Face or building superiority in peripheral vision reversed by task requirements.

Jebara N, Pins D, Despretz P, Boucart M - Adv Cogn Psychol (2009)

Examples of stimuli used in the familiarity judgement task.								Participants had to decide whether the stimulus was known or								unknown. The different semantic categories were presented in								different blocks. A: Faces (the first face is unknown and the second								was a French celebrity, Coluche). B: Buildings (the first building								is a historic monument in Paris, l’Arc de Triomphe, and the second								is unknown).
© Copyright Policy - open-access
Related In: Results  -  Collection

License
Show All Figures
getmorefigures.php?uid=PMC2865003&req=5

Figure 5: Examples of stimuli used in the familiarity judgement task. Participants had to decide whether the stimulus was known or unknown. The different semantic categories were presented in different blocks. A: Faces (the first face is unknown and the second was a French celebrity, Coluche). B: Buildings (the first building is a historic monument in Paris, l’Arc de Triomphe, and the second is unknown).
Mentions: For each trial, a single stimulus was randomly displayed left (50% of the trials) or right of fixation (see Figure 5). For each semantic category, half of the “known” and “unknown” photographs appeared on the left side, the other half on the right side. The experiment was divided into two blocks of 112 trials each. In one block, faces were displayed. In the other, buildings were displayed. Each photograph was presented twice in one block. The presentation order of the two conditions was counterbalanced across participants.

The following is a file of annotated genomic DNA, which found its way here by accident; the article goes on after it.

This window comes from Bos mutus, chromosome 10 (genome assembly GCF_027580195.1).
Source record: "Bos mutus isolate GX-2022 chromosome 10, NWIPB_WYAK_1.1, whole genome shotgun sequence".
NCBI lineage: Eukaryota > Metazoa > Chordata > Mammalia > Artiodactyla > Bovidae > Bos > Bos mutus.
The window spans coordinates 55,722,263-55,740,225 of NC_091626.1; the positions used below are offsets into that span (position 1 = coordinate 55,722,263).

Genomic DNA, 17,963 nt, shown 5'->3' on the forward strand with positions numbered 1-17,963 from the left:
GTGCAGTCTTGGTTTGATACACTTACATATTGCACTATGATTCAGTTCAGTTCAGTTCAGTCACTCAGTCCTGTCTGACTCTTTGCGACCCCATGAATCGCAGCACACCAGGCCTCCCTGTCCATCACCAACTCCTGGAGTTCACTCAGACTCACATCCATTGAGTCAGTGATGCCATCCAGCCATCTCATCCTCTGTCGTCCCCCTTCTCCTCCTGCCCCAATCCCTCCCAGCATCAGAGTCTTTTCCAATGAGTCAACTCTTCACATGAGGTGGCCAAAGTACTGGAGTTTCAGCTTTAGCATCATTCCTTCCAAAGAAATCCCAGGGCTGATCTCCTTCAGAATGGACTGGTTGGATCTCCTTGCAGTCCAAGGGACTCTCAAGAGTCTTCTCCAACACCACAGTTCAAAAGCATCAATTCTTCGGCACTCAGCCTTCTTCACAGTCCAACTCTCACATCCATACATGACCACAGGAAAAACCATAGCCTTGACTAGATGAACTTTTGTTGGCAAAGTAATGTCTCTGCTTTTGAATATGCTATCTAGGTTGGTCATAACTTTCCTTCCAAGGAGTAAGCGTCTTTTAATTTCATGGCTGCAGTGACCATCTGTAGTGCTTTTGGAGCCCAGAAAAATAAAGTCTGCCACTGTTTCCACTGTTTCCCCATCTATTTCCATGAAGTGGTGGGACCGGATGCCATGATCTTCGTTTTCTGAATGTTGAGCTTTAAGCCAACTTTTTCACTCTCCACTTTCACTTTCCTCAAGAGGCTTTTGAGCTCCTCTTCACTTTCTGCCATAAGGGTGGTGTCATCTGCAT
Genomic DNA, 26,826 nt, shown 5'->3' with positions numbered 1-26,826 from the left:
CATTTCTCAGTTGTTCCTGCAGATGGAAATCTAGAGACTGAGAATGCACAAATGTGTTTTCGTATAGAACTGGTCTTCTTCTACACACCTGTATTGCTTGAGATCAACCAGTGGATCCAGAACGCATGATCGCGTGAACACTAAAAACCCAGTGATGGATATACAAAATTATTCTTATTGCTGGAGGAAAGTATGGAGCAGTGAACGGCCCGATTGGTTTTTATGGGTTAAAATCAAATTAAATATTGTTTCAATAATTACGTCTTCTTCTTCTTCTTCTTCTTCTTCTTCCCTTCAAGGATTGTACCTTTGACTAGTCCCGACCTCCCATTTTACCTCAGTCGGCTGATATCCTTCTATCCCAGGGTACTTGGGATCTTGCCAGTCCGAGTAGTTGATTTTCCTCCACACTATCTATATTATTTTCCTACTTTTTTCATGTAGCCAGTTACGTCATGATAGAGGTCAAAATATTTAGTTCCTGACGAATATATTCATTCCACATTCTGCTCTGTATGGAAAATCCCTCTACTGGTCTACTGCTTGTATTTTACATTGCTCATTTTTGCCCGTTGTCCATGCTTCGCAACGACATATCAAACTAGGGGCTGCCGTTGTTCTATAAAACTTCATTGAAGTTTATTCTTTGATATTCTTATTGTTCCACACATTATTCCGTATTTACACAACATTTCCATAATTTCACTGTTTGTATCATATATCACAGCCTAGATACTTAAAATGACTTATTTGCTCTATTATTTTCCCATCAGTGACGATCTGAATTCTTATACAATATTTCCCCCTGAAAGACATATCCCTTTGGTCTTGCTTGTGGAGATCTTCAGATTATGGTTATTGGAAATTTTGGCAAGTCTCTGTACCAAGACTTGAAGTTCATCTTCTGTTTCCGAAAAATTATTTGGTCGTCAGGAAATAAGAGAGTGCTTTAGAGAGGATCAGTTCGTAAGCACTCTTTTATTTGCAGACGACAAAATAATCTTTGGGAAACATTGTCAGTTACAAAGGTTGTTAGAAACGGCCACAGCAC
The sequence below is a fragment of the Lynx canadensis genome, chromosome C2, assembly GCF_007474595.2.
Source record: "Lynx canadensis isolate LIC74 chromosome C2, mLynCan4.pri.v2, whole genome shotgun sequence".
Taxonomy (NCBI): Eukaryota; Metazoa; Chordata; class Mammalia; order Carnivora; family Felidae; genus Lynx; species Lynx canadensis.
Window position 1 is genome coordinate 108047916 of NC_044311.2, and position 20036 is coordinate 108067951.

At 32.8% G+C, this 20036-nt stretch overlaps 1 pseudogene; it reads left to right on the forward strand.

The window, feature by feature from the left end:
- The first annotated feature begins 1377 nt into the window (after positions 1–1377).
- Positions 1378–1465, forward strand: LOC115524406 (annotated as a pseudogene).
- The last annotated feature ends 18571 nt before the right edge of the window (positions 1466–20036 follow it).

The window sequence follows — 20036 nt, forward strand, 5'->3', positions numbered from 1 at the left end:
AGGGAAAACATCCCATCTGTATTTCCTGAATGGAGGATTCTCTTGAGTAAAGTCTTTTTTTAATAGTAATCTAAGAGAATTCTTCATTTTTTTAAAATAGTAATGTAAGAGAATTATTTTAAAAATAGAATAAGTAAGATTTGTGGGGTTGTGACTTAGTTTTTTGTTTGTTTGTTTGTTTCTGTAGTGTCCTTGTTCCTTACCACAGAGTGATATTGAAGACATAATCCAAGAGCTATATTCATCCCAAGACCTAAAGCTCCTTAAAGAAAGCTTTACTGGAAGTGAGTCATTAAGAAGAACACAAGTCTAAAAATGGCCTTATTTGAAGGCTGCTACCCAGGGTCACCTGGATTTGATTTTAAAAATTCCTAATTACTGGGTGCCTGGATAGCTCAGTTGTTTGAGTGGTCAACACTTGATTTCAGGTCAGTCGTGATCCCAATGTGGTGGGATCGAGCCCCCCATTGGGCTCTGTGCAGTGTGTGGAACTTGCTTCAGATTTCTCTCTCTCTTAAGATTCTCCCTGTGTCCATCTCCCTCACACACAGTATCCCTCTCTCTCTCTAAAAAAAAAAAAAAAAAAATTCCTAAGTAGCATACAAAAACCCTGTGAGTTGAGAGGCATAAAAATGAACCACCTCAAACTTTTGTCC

Bottom Line: Peripheral vision has been the topic of few studies compared with central vision.Our results showed that buildings were better judged as identical or familiar in periphery whilst faces were better categorised.We conclude that this superiority for a given stimulus in peripheral vision results (a) from the available information, which depends on the decrease of resolution with eccentricity, and (b) from the useful information, which depends on both the task and the semantic category.

View Article: PubMed Central - PubMed

Affiliation: Laboratoire de Neurosciences Fonctionnelles et Pathologies, CNCNRS, Université Lille Nord de France, CHCHRU Lille, Lille, France.

ABSTRACT
Peripheral vision has been the topic of few studies compared with central vision. Nevertheless, given that visual information covers all the visual field and that relevant information can originate from highly eccentric positions, the understanding of peripheral vision abilities for object perception seems essential. The poorer resolution of peripheral vision would first suggest that objects requiring large-scale feature integration such as buildings would be better processed than objects requiring finer analysis such as faces. Nevertheless, task requirements also determine the information (coarse or fine) necessary for a given object to be processed. We therefore investigated how task and eccentricity modulate object processing in peripheral vision. Three experiments were carried out requiring finer or coarser information processing of faces and buildings presented in central and peripheral vision. Our results showed that buildings were better judged as identical or familiar in periphery whilst faces were better categorised. We conclude that this superiority for a given stimulus in peripheral vision results (a) from the available information, which depends on the decrease of resolution with eccentricity, and (b) from the useful information, which depends on both the task and the semantic category.

No MeSH data available.